Starry Resurfaces

I’ve written a few times over the years about Starry, a wireless ISP that is originally launching in Boston. The company was founded by Chet Kanojia who readers might remember as the founder of Aereo – the company that tried to deliver affordable local programming through a wireless connection.

Starry’s product set is simple – $50 per month for 200 Mbps broadband. There’s a $50 install fee and then $50 per month with no add-ons or extra charges. This easily beats the regular broadband prices for Charter and Verizon FiOS, both at $70+ for the same speed when considering the charge for the modem.

Starry has changed its business plan. They had first announced a launch in 2016 that was going to beam to a small antenna placed in a customer’s window. I’m imagining they ran into a number of issues with this, including technical issues, because that plan never went beyond the first round of beta testing and Starry went quiet.

The new technology will use millimeter wave spectrum to beam broadband to a receiver on the top of apartment buildings and will then use existing wiring to connect to customers. This involves point-to-point radios. Starry launched a few years ago using licensed millimeter wave spectrum at 38.2 and 38.6 GHz. The company says they are going to be using spectrum between 37 GHz and 40 GHz, so they must be planning to engage in the upcoming auctions for 37 GHz and 39 GHz spectrum.

At the spectrum they are using they could easily be beaming between 1 – 2 gigabytes of data to a given apartment building today. That will increase if they get access to more bands of spectrum.  That’s plenty of bandwidth to provide a 200 Mbps product to every tenant. The company is advertising that they are using pre-5G technology. That’s an interesting phrase because they are likely delivering Ethernet over the wireless connection to each building. Perhaps if they buy more spectrum they will then claim to be using 5G. This is an interesting concept for point-to-point radios because the 5G standard doesn’t do anything to increase the speed on a connection. However, they might get some advantages from 5G which will make it easier to link multiple frequencies on the same point-to-point path.

The current business plan is to use the existing wiring in a building. That is interesting because they are bringing broadband to the roof, and the wiring from apartment buildings today always originates on the first floor or basement in a communications space. I have to think that Starry is dropping a fiber from the roof to the communications room in order to get access to wiring.

The only wiring that is almost always available in a home-run configuration to each apartment is the telco copper, and I guess this is the wiring they are using. With today’s G.Fast technology it’s easy in most cases to achieve speeds of at least 400 Mbps and sometimes faster. I’ve heard that G.Fast is achieving near gigabit speeds in labs, so it’s likely over time that Starry will be able to step up the speeds. Coaxial cables are a different matter and there are numerous different wiring schemes around and also a wide variety of situations where the cable incumbent can lay claim to those cables.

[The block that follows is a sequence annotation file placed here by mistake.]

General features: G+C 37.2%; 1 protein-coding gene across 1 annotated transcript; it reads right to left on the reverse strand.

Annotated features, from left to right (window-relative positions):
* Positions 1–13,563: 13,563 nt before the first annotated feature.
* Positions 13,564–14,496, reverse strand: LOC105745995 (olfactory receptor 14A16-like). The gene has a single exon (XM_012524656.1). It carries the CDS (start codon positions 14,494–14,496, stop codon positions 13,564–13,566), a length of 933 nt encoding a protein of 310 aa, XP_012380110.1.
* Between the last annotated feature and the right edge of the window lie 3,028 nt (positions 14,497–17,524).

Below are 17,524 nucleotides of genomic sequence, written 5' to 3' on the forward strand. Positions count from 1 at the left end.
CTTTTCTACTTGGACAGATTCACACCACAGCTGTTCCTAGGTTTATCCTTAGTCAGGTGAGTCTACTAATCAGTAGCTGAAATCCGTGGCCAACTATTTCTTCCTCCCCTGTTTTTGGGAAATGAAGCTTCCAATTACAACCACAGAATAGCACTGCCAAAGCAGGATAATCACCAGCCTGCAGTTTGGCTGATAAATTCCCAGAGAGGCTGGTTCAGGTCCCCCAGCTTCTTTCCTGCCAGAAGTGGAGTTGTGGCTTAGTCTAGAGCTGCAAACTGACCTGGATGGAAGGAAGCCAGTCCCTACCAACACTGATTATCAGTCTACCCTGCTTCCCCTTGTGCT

Starry is creating yet another competitor for anybody building broadband in an urban environment. I have a hard time seeing this technology making any sense in a small town or rural environment. In cities the technology probably only makes sense for somewhat sizable apartment buildings, or perhaps multi-tenant business buildings. It’s an intriguing technology for landlords because they can offer tenants another option other than the incumbent cable or telephone company.

It’s been interesting over the years to watch the evolution of broadband in apartment buildings. For many years there were hurdles for a competitor to deliver big bandwidth inside apartment buildings. The cost of rewiring older apartment buildings was often prohibitive. But today there are lower-cost techniques for stringing fiber inside older buildings as well as creative uses of existing wiring such as using G.Fast. Where apartment buildings were often left out of fiber business plans they are now a big focus for competitors.

The bottom line is that anybody planning on competing for downtown apartment buildings will have another potential competitor. Starry plans on being in most major metropolitan markets and there are likely going to be copycat ISPs that do this elsewhere. Urban apartment buildings have gone from being underserved to perhaps having some of the best broadband in any market.

Starry Back in the News